Special Report

Wheat production expected to be similar to slightly higher than last year in most areas

June 2016

IPC 2.0 Acute Food Insecurity Phase

1: Minimal
2: Stressed
3: Crisis
4: Emergency
5: Famine
Would likely be at least one phase worse without current or programmed humanitarian assistance
FEWS NET classification is IPC-compatible. IPC-compatible analysis follows key IPC protocols but does not necessarily reflect the consensus of national food security partners.

IPC 2.0 Acute Food Insecurity Phase

1: Minimal
2: Stressed
3+: Crisis or higher
Would likely be at least one phase worse without
current or programmed humanitarian assistance
FEWS NET classification is IPC-compatible. IPC-compatible analysis follows key IPC protocols but does not necessarily reflect the consensus of national food security partners.
FEWS NET Remote Monitoring countries use a colored outline to represent the highest IPC classification in areas of concern.

IPC 2.0 Acute Food Insecurity Phase

Presence countries:
1: Minimal
2: Stressed
3: Crisis
4: Emergency
5: Famine
Remote monitoring
countries:
1: Minimal
2: Stressed
3+: Crisis or higher
Would likely be at least one phase worse without
current or programmed humanitarian assistance
FEWS NET Remote Monitoring countries use a colored outline to represent the highest IPC classification in areas of concern.
Partners: 
FAO
WFP

Key Messages

  • National wheat production in Afghanistan is likely to be the same or slightly above that of last year, due to relatively favorable weather and precipitation conditions, which has resulted in increased cultivation of both rain-fed and irrigated wheat at the national level.

  • The recent winter wheat harvest in Pakistan and the upcoming spring wheat harvest in Kazakhstan are both expected to be sufficient to allow normal trade flows of wheat and wheat flour into Afghanistan at stable prices.

  • The incidence and severity of spring flooding has been less than last year, and the impact on national cereal harvests is expected to be lower. However, floods have had significantly adverse impacts in affected areas.  

  • Although agricultural production is expected to be the same or slightly above that of last year, many IDPs affected by conflict, as well as returnees and households affected by natural disasters such as flash floods, plant diseases, and pests, will experience acute food insecurity.

  • Although fluctuations in staple food prices have been minimal, reduced labor wages and livestock prices in some areas during the lean season have likely impacted the purchasing power of households who mostly rely on labor and livestock production for income and food access.

  • Timely availability and accessibility of quality agricultural inputs (Improved seed, fertilizer, hand tools and chemicals) are crucial. Also, further improvement and strengthening of veterinary and agricultural extension services is required.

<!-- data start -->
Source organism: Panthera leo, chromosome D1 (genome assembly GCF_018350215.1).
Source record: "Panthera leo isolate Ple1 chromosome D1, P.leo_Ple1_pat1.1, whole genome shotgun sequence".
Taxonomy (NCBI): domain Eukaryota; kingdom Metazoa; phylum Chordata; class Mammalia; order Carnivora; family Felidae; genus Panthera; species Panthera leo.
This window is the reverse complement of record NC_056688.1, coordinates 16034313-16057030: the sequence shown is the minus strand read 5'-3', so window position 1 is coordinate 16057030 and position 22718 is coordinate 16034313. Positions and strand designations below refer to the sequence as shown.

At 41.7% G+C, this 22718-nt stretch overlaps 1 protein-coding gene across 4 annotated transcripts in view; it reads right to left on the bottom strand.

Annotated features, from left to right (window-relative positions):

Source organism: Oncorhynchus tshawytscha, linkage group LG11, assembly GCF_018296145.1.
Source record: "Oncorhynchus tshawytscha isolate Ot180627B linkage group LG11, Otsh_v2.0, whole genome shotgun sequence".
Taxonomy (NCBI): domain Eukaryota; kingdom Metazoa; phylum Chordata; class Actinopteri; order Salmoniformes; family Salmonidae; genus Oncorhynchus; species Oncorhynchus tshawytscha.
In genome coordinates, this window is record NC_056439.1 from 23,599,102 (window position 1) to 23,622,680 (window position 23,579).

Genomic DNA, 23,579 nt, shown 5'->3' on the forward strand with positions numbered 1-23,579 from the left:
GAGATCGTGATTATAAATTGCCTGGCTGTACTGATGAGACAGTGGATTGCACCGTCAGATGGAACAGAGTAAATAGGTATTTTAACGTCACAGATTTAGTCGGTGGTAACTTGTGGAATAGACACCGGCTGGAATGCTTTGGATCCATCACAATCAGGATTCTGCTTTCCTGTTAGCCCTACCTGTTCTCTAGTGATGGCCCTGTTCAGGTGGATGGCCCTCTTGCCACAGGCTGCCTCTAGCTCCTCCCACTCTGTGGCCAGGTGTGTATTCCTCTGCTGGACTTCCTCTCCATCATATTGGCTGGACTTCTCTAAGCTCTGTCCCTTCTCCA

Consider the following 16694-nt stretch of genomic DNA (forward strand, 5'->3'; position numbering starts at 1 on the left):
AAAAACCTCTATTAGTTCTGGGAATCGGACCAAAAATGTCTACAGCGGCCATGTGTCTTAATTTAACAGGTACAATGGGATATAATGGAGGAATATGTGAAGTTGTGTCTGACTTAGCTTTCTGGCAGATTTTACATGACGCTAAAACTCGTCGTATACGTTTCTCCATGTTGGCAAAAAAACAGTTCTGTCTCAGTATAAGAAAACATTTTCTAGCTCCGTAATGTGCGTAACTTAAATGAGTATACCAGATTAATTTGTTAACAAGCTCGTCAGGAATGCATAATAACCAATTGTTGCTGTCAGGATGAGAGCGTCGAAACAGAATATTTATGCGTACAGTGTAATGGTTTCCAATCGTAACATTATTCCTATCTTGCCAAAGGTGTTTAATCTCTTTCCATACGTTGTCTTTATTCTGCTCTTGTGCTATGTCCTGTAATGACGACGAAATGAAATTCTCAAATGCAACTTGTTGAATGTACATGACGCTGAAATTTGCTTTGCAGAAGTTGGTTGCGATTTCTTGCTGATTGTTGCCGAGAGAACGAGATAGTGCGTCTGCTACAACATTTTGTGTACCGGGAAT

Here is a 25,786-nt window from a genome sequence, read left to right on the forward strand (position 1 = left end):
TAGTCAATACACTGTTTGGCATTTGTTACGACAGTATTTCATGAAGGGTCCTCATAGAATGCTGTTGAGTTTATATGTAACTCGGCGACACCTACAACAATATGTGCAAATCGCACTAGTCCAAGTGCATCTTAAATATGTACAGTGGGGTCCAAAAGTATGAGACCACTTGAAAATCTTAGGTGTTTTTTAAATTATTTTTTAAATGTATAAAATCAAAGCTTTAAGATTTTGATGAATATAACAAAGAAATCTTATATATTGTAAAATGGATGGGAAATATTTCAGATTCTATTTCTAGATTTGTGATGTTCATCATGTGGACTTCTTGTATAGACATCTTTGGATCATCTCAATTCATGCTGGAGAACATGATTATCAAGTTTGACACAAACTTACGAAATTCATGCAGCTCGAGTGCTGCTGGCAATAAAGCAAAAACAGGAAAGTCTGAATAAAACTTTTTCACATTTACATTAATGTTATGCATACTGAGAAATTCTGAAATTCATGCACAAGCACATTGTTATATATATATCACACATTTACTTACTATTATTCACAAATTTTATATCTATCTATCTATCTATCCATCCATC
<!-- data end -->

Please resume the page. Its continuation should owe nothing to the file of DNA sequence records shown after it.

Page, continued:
• Evidence of average wheat production, stable food prices, increased coverage and continued support of nutrition services indicate that the national level of acute malnutrition will remain the same or be negligibly different than that of last year. However, an increase in the level of Global Acute Malnutrition (GAM) is expected in Kunduz, Baghlan, Helmand and Nangarhar provinces as a result of continued conflict which limits health and nutrition services and food accessibility.

  • This pre-harvest assessment, with information collected in April and May 2016, reflects cropping progress and conditions at the time of data collection, and the expected outlook for the upcoming harvests. The Ministry of Agriculture, Irrigation, and Livestock (MAIL) will provide specific wheat production estimates in its post-harvest report, expected by the end of July 2016.

     

    Please click on the download link above to view the full report.

About FEWS NET

The Famine Early Warning Systems Network is a leading provider of early warning and analysis on food insecurity. Created by USAID in 1985 to help decision-makers plan for humanitarian crises, FEWS NET provides evidence-based analysis on some 28 countries. Implementing team members include NASA, NOAA, USDA, USGS, and CHC-UCSB, along with Chemonics International Inc. and Kimetrica. Read more about our work.

Link to United States Agency for International Development (USAID)Link to the United States Geological Survey's (USGS) FEWS NET Data PortalLink to U.S. Department of Agriculture (USDA)
Link to National Aeronautics and Space Administration's (NASA) Earth ObservatoryLink to the National Oceanic and Atmospheric Administration's (NOAA) National Weather Service, Climage Prediction CenterLink to the Climate Hazards Center - UC Santa BarbaraLink to KimetricaLink to Chemonics